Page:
Does when a child was born relative to his or her siblings affect whether the child attends school or participates in child labour? We investigate this question by estimating the causal effect of birth order on the probabilities of school attendance and child labour participation. To address the potential endogeneity of family size, we use instrumental variable approach where the proportion of boys in the family is used to instrument family size. Using a longitudinal household survey data from Ethiopia, we estimate unobserved effects bivariate probit instrumental variable model of school attendance and child labour choices. The results suggest that the probability of child labour participation decreases with birth order, but we find no evidence that suggests birth order affects the probability of school attendance. However, among children who are going to school, hours spent studying increases with birth order. Results from complementary time-use analysis reveal that there is no birth order effect on hours spent on household chore. However, hours spent on school increases with birth order, where the increase in hours spent on school seems to come from a decrease in hours spent on market work.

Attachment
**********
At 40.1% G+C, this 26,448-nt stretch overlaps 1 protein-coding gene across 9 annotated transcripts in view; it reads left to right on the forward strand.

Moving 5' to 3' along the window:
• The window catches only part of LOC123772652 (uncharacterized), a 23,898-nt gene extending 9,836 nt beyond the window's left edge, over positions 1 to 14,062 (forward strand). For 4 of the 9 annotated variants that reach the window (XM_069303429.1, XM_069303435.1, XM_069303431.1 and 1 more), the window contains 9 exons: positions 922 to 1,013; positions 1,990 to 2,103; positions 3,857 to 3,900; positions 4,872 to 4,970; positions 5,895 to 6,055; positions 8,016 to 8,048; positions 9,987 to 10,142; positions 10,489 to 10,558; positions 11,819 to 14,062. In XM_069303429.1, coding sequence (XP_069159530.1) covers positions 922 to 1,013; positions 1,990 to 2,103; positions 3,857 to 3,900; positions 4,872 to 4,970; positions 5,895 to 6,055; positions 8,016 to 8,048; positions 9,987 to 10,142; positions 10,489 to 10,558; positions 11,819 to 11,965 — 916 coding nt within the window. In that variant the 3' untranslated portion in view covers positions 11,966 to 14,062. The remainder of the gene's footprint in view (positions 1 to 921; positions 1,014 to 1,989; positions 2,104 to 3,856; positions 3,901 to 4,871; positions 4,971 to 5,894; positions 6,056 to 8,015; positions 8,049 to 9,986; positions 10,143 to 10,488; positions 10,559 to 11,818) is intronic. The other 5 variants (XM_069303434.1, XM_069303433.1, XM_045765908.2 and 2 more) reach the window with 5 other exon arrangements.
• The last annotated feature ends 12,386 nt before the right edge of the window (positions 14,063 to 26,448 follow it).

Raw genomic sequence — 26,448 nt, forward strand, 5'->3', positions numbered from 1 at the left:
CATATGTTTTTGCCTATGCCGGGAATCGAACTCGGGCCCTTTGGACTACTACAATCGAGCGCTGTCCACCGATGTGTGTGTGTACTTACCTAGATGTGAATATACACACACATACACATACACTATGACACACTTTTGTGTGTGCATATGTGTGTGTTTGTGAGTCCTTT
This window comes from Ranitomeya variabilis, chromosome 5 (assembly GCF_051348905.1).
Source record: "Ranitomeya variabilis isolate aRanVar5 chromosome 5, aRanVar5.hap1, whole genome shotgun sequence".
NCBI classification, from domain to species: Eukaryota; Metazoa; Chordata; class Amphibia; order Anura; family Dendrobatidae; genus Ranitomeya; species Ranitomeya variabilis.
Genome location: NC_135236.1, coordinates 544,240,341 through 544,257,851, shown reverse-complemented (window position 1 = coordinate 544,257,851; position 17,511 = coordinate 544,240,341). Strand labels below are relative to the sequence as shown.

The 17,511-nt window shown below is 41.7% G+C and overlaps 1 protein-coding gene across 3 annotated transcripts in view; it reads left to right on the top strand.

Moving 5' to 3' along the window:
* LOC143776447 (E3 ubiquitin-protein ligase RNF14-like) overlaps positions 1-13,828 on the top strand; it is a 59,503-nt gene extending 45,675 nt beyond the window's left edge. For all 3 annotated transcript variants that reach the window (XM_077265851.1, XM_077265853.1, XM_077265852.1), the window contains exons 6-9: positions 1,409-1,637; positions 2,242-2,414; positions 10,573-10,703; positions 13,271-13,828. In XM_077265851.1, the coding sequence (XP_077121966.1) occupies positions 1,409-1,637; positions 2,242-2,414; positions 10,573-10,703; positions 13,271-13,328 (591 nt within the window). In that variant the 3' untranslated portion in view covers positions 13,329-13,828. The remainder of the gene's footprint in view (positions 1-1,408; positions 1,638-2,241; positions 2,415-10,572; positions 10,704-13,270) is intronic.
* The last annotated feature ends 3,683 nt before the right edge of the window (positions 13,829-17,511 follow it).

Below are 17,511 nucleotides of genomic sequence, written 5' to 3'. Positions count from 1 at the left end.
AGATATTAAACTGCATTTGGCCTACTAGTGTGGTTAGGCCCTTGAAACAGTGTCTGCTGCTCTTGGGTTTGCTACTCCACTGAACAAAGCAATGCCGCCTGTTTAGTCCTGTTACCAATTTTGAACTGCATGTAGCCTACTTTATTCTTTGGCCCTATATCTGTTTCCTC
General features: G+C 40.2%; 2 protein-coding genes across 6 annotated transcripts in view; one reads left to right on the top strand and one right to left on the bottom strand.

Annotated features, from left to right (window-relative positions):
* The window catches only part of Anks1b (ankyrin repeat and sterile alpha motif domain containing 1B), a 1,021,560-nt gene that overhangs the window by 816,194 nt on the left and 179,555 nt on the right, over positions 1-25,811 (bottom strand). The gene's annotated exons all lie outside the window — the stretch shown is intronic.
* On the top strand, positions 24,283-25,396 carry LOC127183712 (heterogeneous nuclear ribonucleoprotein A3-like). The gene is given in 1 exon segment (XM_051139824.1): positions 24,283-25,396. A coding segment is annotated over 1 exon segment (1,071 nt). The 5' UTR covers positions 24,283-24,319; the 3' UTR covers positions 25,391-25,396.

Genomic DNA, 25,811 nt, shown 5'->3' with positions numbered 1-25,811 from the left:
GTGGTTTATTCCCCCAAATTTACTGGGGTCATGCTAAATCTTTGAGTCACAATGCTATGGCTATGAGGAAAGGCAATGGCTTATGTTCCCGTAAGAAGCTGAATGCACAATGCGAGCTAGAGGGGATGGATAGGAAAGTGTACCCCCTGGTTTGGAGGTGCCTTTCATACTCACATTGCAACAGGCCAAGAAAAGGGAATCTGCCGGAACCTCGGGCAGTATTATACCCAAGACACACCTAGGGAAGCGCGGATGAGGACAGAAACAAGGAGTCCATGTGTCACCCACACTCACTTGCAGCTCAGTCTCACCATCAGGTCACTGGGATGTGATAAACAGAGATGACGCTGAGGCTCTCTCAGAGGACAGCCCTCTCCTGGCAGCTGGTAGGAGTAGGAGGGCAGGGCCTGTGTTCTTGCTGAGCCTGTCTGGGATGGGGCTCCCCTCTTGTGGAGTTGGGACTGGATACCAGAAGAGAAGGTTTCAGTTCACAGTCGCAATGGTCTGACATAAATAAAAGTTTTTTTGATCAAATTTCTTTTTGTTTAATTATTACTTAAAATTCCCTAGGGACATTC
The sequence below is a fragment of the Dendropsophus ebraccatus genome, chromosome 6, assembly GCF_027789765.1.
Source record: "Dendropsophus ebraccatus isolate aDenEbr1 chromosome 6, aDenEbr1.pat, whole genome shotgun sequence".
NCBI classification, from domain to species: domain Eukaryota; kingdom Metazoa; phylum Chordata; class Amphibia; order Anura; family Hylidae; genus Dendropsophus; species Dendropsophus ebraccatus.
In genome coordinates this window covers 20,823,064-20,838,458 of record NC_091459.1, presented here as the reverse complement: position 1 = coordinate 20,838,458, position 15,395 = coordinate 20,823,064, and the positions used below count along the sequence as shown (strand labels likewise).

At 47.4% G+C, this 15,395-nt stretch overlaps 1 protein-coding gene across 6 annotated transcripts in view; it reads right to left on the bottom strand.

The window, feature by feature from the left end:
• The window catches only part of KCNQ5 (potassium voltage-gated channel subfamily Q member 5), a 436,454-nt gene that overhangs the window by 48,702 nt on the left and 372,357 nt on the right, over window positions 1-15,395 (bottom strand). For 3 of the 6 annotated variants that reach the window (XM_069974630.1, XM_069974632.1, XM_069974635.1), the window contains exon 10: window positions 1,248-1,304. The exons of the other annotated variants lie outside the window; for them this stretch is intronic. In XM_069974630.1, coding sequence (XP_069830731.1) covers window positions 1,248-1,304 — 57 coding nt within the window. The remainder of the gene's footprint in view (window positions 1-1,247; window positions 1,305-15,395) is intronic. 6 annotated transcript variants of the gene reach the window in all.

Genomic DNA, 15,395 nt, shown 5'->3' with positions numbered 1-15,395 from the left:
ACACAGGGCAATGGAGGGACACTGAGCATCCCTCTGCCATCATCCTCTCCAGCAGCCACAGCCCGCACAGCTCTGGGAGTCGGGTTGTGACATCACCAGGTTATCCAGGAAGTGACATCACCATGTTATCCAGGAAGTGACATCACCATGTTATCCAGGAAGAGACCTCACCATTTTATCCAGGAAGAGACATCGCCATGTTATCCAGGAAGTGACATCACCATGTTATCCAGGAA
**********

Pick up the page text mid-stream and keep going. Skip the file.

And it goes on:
Keywords: Child education; Child labour; Birth order; Unobserved effects instrumental variables model; Ethiopia
Article written by researchers from the International Growth Centre, LSE, Addis Ababa, and the Department of Economics, Andrew Young School of Policy Studies, Georgia State University, Atlanta using Young Lives data from UK Data Archive.
Yared Seid and Shiferaw Gurmu (2015) The Role of Birth Order in Child Labour and Schooling, Applied Economics, 47.49: 5262-5281, early online publication DOI:10.1080/00036846.2015.1047086